Documentary filmmaker Brennan Stasiewicz infiltrates the cosseted world of Daphne Guinness in Daphne’s Window. Featuring intimate footage of the icon at her Fifth Avenue apartment, the short follows the eccentric fashion patron and socialite as she prepares for her recent installation in the windows of Barneys New York. The storefront showcased her collection of pieces by designer Lee Alexander McQueen and a selection from the archive of fashion editor Isabella Blow, which Guinness purchased in its entirety last year. The display culminated in a performance art piece in which Guinness dressed for the Met ball in one of the flagship’s windows, modeling a lilac feathered gown designed by McQueen’s Sarah Burton. “She appears to me as someone always in a window,” says Stasiewicz. “Someone you can approach and see, but you remain on the other side.” This year brings a multitude of projects for the heiress: her sculptural armored glove collaboration with jeweler Shaun Leane (pictured in today’s film) will be exhibited by Jay Jopling in a private viewing in London later this month; and in September a retrospective at The Museum at the Fashion Institute of Technology will pay homage to her style. “Daphne is someone to take pleasure in, and in many ways, someone who incites moments of wonder,” says Stasiewicz.

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    Deerhunter x Proenza Schouler: Monomania

    Band Members Become the Unlikely Faces of the Ever-Current New York Womenswear Line

    Indie rocker androgyny finds a kindred spirit in women's ready-to-wear courtesy of Proenza Schouler in this series of photographs featuring Deerhunter, accompanied by an eponymous track taken from the recently released album Monomania. The unlikely collaboration was born from mutual admiration between Bradford Cox, the provocative lead singer of the psychedelic noise-rock band, and the New York fashion label’s Jack McCollough and Lazaro Hernandez. “Bradford had all these themes and ideas he was playing with during the recording of the album. He was obsessed with primitive and African art, fur and animal prints,” explains photographer Robert Semmer, who is working with the Atlanta-born band on a bigger visual project, including a film and music video around the release of this latest album. “Bradford and the drummer Moses were already huge fans of Proenza Schouler and when they saw the Autumn/Winter 2013 show they freaked out because it was exactly the same vibe that they were obsessing over.” NOWNESS caught up with the designers to discover more about this brand new alliance.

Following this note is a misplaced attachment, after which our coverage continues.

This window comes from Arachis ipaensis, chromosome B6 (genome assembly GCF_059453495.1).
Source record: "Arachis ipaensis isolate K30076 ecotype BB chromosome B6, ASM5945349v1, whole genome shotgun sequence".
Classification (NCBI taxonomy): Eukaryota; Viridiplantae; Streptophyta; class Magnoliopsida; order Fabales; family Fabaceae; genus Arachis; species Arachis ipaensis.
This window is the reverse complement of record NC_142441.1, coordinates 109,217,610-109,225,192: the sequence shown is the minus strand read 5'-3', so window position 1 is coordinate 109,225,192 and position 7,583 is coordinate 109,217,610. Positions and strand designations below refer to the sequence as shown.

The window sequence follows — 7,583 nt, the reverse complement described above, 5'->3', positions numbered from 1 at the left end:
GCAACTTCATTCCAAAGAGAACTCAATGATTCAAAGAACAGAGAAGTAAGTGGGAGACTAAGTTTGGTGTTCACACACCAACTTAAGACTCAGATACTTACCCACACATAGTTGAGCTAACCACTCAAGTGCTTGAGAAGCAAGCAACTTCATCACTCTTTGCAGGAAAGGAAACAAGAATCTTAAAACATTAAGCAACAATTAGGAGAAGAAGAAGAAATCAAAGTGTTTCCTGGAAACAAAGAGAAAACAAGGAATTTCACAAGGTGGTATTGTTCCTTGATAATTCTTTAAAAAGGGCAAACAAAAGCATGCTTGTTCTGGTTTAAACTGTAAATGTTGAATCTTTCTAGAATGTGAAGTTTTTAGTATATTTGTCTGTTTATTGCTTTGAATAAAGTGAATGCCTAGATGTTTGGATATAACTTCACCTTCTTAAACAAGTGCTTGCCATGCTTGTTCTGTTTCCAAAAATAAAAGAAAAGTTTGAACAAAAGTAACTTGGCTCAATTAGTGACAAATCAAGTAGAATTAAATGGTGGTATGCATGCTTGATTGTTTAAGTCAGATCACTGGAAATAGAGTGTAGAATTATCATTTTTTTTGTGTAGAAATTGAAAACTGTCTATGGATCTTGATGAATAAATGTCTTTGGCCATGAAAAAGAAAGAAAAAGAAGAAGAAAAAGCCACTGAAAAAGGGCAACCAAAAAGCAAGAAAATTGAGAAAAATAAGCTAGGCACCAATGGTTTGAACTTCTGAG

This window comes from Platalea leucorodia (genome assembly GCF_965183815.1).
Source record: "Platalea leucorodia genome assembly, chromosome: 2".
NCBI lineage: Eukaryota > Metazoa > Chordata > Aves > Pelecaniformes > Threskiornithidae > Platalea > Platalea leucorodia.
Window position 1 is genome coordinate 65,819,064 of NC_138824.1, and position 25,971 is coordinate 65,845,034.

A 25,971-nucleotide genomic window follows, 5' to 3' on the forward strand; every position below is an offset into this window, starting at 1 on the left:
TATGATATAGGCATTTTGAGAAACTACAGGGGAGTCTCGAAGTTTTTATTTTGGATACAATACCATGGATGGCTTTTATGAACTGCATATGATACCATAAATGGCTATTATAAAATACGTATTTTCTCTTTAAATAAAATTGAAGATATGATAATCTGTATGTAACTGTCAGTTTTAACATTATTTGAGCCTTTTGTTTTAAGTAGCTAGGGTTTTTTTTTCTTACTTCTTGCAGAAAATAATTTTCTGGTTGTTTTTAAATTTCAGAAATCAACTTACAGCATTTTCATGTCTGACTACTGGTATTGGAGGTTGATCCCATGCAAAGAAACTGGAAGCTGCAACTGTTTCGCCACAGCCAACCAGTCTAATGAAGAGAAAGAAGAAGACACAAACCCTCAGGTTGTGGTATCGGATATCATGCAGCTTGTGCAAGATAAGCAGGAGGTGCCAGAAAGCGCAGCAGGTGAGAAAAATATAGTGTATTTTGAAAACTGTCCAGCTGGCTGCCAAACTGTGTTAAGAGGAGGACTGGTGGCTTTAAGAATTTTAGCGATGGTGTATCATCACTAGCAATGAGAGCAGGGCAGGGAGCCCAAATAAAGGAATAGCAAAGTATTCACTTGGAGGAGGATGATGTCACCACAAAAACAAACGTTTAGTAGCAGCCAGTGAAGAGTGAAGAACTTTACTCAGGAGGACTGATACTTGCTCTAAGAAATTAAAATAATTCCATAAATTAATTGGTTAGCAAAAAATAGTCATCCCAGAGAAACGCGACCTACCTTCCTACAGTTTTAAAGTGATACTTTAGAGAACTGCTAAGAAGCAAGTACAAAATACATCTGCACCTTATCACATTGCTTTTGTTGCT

What makes Deerhunter the perfect Proenza muse?
    Jack McCollough and Lazaro Hernandez: Bradford is fiercely driven to explore his craft and is possessed by it, something we find incredibly intoxicating and inspiring. It makes us want to push harder, to think bigger.

    Were you surprised to hear that the band are big fans of Proenza Schouler A/W13?
    JM and LH: It was definitely unexpected and funny since it’s a women’s fashion brand.

    How did your collaboration come about?
    JM and LH: We went to a performance they gave at MoMA PS1 in Queens a few weeks before our fall runway show. Afterwards we went backstage to meet Bradford; he mentioned that he and the band were fans of Proenza Schouler and that it might be interesting to work on something together. We invited them to the show in February and the next day they called us up and asked us to dress them for their album cover shoot.

    Is it important to connect with interesting bands?
    JM and LH: We’ve been listening to both Deerhunter and Atlas Sound [Cox’s solo project] on repeat. Music is really important to us—it formulates ideas when we’re drawing and working in the studio. We’re constantly looking for new music online and going off on tangents searching for things.